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May 19, 1928


JAMA. 1928;90(20):1629-1630. doi:10.1001/jama.1928.02690470035015

It has been 300 years since the publication, in 1614, of the classic observations of Sanctorius on what is still commonly designated as "insensible perspiration," the usually invisible losses of the body now known to be carbon dioxide and water. The science of nutrition was inaugurated with the demonstration that there are considerable losses in body weight during periods in which neither urine nor feces are passed from the body. Thus it became possible to attempt an accounting of the balance of matter in the organism, when the insensible as well as the visible losses could be estimated.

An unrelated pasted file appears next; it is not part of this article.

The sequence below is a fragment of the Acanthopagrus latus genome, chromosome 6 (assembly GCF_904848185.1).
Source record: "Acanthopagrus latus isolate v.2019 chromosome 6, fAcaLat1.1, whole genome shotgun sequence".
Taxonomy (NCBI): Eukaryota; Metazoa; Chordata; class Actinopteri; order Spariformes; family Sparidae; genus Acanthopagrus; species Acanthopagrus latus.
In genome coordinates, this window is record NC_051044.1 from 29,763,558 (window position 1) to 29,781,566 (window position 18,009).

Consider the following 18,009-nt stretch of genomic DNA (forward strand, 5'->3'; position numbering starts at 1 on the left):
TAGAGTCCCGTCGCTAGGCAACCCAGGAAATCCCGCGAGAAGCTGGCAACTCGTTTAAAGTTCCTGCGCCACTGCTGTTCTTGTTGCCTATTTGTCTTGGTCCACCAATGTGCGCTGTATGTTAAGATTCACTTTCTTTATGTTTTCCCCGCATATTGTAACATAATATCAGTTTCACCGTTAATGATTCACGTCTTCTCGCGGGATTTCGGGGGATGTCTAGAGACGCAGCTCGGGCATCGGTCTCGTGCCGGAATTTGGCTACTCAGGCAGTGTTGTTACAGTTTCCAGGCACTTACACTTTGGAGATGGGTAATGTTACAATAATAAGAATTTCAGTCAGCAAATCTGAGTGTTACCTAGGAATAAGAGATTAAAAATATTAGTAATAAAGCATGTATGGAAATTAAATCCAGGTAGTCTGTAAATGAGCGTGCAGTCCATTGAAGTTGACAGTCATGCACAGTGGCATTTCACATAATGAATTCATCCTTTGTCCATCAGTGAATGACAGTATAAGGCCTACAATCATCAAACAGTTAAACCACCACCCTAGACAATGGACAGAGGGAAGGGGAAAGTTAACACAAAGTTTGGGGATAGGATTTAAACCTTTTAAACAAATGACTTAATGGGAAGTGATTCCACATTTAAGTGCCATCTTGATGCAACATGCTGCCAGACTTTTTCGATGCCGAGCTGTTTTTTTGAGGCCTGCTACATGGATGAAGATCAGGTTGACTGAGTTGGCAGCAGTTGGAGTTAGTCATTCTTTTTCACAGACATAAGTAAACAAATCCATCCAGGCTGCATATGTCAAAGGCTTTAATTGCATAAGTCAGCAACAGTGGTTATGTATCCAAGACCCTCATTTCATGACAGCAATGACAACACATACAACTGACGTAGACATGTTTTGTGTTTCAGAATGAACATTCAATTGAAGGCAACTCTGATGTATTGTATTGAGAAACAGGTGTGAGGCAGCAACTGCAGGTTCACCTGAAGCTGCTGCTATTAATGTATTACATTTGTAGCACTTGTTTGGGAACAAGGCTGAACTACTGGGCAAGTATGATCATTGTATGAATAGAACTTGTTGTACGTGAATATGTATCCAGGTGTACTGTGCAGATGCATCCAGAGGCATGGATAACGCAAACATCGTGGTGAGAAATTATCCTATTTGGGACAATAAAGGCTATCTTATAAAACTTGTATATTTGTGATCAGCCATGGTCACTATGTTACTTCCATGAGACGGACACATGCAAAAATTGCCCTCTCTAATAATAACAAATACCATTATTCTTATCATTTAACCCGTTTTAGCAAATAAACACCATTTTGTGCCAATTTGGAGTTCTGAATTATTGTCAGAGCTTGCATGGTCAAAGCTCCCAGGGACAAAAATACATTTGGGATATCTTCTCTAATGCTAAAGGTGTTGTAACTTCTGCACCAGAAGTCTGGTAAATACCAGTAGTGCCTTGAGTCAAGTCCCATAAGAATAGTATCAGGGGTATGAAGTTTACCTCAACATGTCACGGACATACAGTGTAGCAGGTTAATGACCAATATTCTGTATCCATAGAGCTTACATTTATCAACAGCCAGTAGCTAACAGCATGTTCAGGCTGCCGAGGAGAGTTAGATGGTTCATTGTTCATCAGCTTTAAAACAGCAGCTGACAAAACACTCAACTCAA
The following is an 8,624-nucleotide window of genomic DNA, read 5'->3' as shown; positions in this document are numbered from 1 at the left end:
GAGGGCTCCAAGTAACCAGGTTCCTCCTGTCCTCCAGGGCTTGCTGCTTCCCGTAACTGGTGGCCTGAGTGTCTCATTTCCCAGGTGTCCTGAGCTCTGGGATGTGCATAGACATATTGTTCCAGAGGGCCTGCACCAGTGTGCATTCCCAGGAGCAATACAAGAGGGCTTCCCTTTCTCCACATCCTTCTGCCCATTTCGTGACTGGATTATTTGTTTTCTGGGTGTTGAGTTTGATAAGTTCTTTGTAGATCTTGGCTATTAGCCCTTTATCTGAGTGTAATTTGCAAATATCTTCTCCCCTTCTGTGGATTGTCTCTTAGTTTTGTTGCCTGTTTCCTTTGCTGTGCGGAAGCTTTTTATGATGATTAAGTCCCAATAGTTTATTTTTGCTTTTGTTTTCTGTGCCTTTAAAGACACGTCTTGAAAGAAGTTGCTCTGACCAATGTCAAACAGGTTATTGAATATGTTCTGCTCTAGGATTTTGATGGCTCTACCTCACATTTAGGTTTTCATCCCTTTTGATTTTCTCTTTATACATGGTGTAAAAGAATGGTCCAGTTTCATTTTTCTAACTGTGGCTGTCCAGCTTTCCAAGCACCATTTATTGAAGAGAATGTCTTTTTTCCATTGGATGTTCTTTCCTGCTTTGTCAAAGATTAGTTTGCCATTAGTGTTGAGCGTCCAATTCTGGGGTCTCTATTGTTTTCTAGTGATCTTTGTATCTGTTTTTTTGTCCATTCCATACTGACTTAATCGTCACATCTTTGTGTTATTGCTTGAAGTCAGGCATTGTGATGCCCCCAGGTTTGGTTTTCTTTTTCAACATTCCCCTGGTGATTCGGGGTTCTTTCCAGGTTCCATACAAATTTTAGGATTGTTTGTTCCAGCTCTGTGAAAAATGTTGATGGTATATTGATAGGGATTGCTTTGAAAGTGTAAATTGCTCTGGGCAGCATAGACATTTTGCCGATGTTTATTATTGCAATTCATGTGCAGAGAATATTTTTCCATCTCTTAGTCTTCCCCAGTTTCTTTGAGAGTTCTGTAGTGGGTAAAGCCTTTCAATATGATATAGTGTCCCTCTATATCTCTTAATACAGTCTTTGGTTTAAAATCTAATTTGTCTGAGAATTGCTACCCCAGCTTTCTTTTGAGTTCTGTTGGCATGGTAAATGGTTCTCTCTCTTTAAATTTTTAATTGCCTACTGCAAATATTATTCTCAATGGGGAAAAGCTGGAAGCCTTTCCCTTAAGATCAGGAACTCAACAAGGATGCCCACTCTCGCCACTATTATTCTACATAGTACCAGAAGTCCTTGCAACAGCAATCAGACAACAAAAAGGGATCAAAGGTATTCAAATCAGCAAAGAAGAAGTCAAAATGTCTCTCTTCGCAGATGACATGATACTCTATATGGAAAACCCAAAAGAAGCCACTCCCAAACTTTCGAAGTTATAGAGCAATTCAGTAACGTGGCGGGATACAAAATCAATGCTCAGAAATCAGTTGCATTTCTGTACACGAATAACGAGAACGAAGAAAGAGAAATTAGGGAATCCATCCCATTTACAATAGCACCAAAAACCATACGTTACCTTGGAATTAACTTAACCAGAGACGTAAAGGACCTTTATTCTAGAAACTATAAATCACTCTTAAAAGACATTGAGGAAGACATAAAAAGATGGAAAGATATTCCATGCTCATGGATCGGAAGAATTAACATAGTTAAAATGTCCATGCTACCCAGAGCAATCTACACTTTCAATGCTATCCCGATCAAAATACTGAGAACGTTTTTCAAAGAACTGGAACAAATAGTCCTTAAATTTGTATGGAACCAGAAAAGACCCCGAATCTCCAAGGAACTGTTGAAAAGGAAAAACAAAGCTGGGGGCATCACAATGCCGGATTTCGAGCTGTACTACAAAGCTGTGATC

The invisible gaseous emanation from the body has a special significance in that, through the vaporization of water, it serves as a mode of eliminating heat. As heat is a manifestation of metabolism, it is obvious that the insensible perspiration plays some part in the calorimetric functions of the organism. From a

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